One year ago I came out on facebook. It was October 11, national coming out day. I came to a point in my life where I simply could no longer live my life by what other people expected of me.
So I came out. To everyone. A lot of people were extremely supportive.Others were less than excited that I was sharing something so "personal" on facebook.
But the important thing isn't what those people think. And so many people were happy to be part of something I was sharing with them about myself.
Coming out isn't about them. It's about you. It's about you being ok with being gay. It's about you being ok with being different.
So much of my life has revolved around that decision. Not the one to post a few words on facebook, but to live my life by what I know to be true instead of letting other people define me.
I've been with my boyfriend for 8 months now. We started living together last month. I'm so happy, it's hard to put in words.
But what I can say is that none of this would have been possible if I let my fears get the best of me. It's not easy, standing up to my family and (though not very many fall in this category) friends who are against my "lifestyle." It hasn't been easy to talk to my parents and have them get used to it.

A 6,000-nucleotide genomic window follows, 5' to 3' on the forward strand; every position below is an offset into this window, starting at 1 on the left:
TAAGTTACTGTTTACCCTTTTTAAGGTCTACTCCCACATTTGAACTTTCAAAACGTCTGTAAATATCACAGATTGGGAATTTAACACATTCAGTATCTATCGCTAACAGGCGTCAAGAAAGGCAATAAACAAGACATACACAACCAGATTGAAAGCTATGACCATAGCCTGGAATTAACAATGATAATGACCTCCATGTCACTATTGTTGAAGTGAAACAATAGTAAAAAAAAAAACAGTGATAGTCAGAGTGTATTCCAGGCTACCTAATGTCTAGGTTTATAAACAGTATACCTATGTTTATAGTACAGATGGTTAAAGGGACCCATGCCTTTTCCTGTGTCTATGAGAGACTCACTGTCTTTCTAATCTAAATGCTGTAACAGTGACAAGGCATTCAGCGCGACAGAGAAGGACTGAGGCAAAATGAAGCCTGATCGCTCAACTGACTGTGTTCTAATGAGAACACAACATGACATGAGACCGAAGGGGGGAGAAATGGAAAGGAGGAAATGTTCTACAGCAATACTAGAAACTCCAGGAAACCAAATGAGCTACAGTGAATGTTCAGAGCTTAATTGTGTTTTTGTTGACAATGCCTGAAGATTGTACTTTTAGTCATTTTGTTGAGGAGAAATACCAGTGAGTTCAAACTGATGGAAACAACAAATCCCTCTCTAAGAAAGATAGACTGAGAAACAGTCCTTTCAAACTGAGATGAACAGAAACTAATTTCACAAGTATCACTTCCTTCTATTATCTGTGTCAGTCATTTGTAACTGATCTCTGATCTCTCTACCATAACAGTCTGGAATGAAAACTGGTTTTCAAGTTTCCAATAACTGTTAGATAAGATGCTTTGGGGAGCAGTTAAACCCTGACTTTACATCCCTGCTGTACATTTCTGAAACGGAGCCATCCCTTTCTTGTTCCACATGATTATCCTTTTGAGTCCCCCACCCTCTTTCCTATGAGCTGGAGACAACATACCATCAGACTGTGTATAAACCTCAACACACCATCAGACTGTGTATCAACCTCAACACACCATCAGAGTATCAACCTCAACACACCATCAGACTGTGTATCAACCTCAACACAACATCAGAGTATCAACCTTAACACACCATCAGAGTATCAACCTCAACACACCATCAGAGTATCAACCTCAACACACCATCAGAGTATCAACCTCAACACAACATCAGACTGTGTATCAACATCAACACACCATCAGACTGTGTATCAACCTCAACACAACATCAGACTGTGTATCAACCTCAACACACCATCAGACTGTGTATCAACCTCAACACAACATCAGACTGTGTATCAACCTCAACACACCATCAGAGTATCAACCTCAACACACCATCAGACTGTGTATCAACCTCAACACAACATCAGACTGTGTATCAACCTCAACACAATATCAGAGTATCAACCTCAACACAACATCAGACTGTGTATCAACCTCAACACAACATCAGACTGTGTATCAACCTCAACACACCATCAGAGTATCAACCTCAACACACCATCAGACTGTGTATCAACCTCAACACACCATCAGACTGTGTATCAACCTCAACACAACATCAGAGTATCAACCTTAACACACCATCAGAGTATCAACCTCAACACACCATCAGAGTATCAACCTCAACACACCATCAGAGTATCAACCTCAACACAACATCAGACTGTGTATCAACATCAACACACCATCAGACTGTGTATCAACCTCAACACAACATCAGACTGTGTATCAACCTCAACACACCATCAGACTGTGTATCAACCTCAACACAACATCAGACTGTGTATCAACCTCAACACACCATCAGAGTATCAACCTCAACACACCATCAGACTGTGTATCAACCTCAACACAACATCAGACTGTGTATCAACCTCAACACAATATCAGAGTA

But things do get better. My Mom invited us to Thanksgiving and Christmas, at home. I know that part of her doesn't accept things, but she's grown so much, and come to love me for who I am rather than who she thought I was or wants me to be. I hope she'll come to love him too, in her way. That might be a longer process. But it's really not possible to have a relationship with my parents that somehow excludes this important part of my life.
I know there is a lot of hurt in our community, in the gay community (and yes, it exists), in the Mormon community, and especially in the Gay Mormon community. But beneath all that pain, I think most of us love each other, and are trying to sort the rest out. My Mom is the last person I expected to come around to me being gay. But she even apologized for her ignorance, and for what happened.
Change has to happen. Things can't continue how they've been. Luckily, things are working out for the best for me. I know some aren't so lucky.
But if you aren't so lucky, don't give up. There are so many of us that would love to put our arms around you and help you up, figure out what to do. And if we are going to be serious about preventing suicide, or the even more prevalent depression in our community, then we've got to do that.